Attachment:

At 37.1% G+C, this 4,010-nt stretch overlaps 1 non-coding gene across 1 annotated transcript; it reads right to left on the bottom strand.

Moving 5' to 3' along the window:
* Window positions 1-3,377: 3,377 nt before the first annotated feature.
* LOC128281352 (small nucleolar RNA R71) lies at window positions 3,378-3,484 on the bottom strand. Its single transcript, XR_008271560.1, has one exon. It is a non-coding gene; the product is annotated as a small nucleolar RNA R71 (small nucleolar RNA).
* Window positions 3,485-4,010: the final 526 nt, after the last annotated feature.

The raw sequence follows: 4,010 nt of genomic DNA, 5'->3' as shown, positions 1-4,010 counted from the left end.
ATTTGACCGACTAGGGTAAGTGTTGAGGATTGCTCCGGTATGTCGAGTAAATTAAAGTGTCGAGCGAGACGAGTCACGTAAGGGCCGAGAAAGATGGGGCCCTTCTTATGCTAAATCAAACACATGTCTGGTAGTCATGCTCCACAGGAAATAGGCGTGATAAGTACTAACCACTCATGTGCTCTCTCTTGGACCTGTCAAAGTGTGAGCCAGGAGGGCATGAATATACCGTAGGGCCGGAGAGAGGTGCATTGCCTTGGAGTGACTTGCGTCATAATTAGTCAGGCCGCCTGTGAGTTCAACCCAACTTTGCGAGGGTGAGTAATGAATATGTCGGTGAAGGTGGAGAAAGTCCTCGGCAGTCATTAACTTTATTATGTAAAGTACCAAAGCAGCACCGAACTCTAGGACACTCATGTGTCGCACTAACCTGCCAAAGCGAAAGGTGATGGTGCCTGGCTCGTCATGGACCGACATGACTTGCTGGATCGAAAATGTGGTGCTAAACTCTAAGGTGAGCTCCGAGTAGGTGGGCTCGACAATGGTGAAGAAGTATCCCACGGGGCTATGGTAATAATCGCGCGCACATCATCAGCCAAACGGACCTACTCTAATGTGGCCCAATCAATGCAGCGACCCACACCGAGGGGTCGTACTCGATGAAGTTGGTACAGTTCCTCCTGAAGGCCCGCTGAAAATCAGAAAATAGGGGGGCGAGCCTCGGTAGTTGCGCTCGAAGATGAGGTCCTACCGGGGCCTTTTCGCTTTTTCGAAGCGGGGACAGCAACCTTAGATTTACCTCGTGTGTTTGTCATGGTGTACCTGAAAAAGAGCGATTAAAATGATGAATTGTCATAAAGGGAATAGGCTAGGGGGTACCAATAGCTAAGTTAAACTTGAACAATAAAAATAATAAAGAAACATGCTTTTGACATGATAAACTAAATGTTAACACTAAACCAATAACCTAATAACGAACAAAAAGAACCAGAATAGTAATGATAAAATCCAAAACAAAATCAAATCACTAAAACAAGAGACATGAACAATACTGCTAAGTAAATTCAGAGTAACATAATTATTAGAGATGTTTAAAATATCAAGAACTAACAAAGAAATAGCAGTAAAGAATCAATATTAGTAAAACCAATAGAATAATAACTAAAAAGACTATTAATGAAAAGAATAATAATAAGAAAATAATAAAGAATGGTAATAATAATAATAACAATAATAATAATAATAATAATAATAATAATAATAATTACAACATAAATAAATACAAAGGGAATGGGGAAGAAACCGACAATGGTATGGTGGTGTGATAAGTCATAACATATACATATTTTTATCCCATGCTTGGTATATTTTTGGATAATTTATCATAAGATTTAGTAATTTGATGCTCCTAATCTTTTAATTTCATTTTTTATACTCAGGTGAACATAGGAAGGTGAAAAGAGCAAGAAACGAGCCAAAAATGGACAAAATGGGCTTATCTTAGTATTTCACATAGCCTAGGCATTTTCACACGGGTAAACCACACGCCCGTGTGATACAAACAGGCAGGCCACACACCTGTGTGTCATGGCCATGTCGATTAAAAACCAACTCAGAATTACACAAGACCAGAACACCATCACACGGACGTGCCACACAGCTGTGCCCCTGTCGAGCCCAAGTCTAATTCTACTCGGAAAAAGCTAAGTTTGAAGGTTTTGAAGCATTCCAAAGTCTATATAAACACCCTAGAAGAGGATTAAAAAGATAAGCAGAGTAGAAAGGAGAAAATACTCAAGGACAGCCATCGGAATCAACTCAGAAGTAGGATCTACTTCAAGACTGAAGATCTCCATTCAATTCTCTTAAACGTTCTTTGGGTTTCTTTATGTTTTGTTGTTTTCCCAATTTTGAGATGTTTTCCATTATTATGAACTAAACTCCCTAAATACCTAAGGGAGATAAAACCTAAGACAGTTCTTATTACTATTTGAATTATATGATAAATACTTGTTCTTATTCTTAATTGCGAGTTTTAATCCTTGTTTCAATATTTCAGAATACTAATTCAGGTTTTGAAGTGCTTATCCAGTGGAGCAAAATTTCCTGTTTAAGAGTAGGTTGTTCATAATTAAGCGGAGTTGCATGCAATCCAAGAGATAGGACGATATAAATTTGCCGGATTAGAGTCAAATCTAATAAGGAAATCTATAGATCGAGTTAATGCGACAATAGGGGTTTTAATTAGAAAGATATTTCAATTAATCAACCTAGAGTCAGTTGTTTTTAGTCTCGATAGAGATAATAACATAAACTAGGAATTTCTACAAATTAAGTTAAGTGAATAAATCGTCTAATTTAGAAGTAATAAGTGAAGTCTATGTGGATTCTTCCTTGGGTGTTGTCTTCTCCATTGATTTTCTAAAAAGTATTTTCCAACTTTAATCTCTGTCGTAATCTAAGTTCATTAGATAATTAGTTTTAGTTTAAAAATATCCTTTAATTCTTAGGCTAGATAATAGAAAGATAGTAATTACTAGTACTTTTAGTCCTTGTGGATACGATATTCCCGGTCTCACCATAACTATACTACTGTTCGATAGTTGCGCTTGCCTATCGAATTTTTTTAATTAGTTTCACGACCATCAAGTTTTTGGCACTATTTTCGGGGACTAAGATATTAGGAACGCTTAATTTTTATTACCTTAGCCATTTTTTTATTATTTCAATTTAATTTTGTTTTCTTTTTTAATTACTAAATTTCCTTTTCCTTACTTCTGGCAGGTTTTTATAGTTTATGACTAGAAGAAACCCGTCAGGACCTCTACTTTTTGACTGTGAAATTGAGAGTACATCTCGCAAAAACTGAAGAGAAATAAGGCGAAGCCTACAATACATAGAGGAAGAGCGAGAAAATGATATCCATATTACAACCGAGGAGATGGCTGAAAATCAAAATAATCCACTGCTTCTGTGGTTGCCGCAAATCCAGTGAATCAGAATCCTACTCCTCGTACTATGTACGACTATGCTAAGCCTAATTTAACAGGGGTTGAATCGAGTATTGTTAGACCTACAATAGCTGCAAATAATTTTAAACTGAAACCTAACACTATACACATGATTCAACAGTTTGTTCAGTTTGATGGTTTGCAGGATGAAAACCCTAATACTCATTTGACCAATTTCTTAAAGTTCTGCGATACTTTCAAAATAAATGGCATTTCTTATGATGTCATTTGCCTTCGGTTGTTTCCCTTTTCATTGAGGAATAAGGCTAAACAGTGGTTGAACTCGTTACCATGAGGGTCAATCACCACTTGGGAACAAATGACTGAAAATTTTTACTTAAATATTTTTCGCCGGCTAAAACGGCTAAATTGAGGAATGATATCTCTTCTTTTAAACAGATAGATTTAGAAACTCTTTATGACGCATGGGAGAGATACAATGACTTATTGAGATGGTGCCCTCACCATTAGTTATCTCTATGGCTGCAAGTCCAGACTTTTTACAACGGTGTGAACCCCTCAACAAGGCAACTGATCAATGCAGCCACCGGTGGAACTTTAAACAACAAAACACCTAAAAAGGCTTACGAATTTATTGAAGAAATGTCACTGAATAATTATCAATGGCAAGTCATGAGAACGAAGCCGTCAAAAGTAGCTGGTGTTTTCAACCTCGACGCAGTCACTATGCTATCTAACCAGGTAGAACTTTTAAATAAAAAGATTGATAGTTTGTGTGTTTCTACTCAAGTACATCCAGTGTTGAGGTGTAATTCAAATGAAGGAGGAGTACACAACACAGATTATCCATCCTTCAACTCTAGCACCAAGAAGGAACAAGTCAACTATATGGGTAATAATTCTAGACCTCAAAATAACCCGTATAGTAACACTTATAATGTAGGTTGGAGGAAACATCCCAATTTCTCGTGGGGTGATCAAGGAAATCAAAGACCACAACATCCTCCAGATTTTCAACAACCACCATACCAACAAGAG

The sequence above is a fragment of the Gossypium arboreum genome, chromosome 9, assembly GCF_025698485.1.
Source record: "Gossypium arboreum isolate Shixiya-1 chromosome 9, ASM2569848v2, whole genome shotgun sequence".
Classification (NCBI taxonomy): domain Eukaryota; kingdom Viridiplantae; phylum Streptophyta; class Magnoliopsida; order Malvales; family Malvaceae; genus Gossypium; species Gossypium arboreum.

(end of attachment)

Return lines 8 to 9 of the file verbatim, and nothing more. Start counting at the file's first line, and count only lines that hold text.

The sequence above is a fragment of the Gossypium arboreum genome, chromosome 9, assembly GCF_025698485.1.
Source record: "Gossypium arboreum isolate Shixiya-1 chromosome 9, ASM2569848v2, whole genome shotgun sequence".